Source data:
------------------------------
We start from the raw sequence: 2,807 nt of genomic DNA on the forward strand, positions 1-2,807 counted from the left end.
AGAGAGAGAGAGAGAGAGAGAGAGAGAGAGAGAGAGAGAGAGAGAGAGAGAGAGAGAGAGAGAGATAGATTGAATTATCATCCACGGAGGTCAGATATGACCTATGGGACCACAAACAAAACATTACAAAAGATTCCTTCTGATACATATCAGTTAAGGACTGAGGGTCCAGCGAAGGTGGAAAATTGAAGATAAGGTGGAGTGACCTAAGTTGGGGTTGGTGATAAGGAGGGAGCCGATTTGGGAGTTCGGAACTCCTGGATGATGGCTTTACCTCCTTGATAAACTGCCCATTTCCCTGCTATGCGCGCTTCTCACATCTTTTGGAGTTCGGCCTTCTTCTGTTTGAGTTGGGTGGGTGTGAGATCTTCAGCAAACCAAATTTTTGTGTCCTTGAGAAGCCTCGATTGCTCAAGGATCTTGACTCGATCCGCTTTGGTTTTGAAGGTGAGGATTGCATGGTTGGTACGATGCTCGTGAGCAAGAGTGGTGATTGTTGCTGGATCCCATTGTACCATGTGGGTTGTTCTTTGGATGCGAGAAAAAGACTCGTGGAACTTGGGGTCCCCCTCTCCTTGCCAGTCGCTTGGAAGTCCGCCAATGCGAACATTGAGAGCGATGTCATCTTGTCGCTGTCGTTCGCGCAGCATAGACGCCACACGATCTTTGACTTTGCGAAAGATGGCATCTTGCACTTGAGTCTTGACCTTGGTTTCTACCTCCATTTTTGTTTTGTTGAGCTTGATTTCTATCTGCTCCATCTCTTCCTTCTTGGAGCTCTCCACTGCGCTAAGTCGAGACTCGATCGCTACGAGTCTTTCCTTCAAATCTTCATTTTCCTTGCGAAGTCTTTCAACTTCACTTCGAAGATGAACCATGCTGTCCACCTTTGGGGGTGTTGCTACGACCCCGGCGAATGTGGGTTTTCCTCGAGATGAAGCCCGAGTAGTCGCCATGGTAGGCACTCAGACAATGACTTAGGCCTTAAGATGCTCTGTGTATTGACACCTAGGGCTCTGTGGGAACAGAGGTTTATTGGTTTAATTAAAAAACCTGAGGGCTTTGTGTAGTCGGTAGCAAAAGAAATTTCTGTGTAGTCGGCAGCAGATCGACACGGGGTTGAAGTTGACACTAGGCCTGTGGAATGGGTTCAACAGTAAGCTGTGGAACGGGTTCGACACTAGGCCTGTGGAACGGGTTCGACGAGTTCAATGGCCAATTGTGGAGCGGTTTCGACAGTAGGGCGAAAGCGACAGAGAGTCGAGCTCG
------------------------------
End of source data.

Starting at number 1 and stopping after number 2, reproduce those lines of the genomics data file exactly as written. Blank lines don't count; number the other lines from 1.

We start from the raw sequence: 2,807 nt of genomic DNA on the forward strand, positions 1-2,807 counted from the left end.
AGAGAGAGAGAGAGAGAGAGAGAGAGAGAGAGAGAGAGAGAGAGAGAGAGAGAGAGAGAGAGAGATAGATTGAATTATCATCCACGGAGGTCAGATATGACCTATGGGACCACAAACAAAACATTACAAAAGATTCCTTCTGATACATATCAGTTAAGGACTGAGGGTCCAGCGAAGGTGGAAAATTGAAGATAAGGTGGAGTGACCTAAGTTGGGGTTGGTGATAAGGAGGGAGCCGATTTGGGAGTTCGGAACTCCTGGATGATGGCTTTACCTCCTTGATAAACTGCCCATTTCCCTGCTATGCGCGCTTCTCACATCTTTTGGAGTTCGGCCTTCTTCTGTTTGAGTTGGGTGGGTGTGAGATCTTCAGCAAACCAAATTTTTGTGTCCTTGAGAAGCCTCGATTGCTCAAGGATCTTGACTCGATCCGCTTTGGTTTTGAAGGTGAGGATTGCATGGTTGGTACGATGCTCGTGAGCAAGAGTGGTGATTGTTGCTGGATCCCATTGTACCATGTGGGTTGTTCTTTGGATGCGAGAAAAAGACTCGTGGAACTTGGGGTCCCCCTCTCCTTGCCAGTCGCTTGGAAGTCCGCCAATGCGAACATTGAGAGCGATGTCATCTTGTCGCTGTCGTTCGCGCAGCATAGACGCCACACGATCTTTGACTTTGCGAAAGATGGCATCTTGCACTTGAGTCTTGACCTTGGTTTCTACCTCCATTTTTGTTTTGTTGAGCTTGATTTCTATCTGCTCCATCTCTTCCTTCTTGGAGCTCTCCACTGCGCTAAGTCGAGACTCGATCGCTACGAGTCTTTCCTTCAAATCTTCATTTTCCTTGCGAAGTCTTTCAACTTCACTTCGAAGATGAACCATGCTGTCCACCTTTGGGGGTGTTGCTACGACCCCGGCGAATGTGGGTTTTCCTCGAGATGAAGCCCGAGTAGTCGCCATGGTAGGCACTCAGACAATGACTTAGGCCTTAAGATGCTCTGTGTATTGACACCTAGGGCTCTGTGGGAACAGAGGTTTATTGGTTTAATTAAAAAACCTGAGGGCTTTGTGTAGTCGGTAGCAAAAGAAATTTCTGTGTAGTCGGCAGCAGATCGACACGGGGTTGAAGTTGACACTAGGCCTGTGGAATGGGTTCAACAGTAAGCTGTGGAACGGGTTCGACACTAGGCCTGTGGAACGGGTTCGACGAGTTCAATGGCCAATTGTGGAGCGGTTTCGACAGTAGGGCGAAAGCGACAGAGAGTCGAGCTCG